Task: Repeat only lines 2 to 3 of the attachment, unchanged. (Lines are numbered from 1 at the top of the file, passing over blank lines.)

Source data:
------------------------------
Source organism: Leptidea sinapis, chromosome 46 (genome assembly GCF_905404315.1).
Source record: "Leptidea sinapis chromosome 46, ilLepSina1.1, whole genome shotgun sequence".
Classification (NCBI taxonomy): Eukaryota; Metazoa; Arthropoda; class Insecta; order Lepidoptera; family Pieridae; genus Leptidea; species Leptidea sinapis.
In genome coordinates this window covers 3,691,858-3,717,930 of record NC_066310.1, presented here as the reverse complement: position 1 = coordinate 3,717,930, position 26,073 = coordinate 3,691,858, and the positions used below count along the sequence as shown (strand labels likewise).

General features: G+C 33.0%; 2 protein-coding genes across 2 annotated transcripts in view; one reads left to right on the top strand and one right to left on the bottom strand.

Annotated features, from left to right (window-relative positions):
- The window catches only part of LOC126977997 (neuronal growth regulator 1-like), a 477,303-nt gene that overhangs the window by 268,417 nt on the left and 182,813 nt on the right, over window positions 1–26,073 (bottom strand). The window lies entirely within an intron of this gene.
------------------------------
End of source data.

Source record: "Leptidea sinapis chromosome 46, ilLepSina1.1, whole genome shotgun sequence".
Classification (NCBI taxonomy): Eukaryota; Metazoa; Arthropoda; class Insecta; order Lepidoptera; family Pieridae; genus Leptidea; species Leptidea sinapis.